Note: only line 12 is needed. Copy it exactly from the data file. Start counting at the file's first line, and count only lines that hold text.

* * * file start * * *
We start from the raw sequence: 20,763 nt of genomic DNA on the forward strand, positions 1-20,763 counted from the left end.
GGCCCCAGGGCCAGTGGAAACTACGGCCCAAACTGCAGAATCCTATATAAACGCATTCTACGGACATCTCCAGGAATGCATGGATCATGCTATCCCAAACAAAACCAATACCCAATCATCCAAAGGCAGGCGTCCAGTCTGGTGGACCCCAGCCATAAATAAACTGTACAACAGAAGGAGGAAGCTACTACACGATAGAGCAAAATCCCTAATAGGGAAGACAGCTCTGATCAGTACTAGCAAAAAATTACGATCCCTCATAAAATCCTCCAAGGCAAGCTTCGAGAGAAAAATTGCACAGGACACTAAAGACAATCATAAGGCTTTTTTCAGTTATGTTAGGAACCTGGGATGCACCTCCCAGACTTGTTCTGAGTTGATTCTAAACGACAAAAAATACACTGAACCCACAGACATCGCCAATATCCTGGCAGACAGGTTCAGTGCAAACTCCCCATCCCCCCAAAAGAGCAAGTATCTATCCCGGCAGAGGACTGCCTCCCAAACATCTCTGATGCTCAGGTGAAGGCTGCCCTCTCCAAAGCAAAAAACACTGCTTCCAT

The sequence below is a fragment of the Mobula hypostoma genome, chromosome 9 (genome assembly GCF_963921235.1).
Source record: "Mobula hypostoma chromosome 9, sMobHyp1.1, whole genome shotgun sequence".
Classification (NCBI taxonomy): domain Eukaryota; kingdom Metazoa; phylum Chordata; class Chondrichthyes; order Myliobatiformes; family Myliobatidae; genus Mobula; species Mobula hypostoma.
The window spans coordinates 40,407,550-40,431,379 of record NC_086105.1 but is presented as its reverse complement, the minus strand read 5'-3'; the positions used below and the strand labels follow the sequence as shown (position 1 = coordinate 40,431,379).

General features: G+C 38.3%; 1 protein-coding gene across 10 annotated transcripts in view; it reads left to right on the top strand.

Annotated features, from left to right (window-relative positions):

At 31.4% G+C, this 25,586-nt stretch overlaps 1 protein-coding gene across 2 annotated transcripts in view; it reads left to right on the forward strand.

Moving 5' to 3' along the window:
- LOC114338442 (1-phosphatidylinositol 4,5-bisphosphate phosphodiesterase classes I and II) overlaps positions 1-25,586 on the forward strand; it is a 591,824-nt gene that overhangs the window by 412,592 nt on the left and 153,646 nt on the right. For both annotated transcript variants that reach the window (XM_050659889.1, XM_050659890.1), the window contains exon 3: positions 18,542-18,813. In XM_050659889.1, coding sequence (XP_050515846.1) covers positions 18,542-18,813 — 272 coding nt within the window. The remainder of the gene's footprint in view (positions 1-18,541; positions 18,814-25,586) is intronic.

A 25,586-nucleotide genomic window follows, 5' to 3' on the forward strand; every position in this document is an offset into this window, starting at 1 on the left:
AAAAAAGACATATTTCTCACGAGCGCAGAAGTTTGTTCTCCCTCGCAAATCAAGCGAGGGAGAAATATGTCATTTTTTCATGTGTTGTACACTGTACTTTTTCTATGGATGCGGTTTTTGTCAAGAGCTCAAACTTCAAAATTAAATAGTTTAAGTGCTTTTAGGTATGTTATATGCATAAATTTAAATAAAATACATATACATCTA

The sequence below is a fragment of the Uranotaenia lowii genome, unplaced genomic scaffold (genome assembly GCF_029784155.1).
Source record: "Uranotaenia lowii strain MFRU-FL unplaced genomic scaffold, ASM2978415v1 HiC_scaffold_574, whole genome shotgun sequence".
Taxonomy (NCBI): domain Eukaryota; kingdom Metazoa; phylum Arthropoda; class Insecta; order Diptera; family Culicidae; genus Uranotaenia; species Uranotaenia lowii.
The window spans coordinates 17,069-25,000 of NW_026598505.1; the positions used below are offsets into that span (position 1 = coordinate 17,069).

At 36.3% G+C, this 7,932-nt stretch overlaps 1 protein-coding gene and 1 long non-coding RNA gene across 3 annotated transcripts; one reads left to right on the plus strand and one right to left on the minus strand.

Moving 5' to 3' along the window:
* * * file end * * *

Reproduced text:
A 25,586-nucleotide genomic window follows, 5' to 3' on the forward strand; every position in this document is an offset into this window, starting at 1 on the left: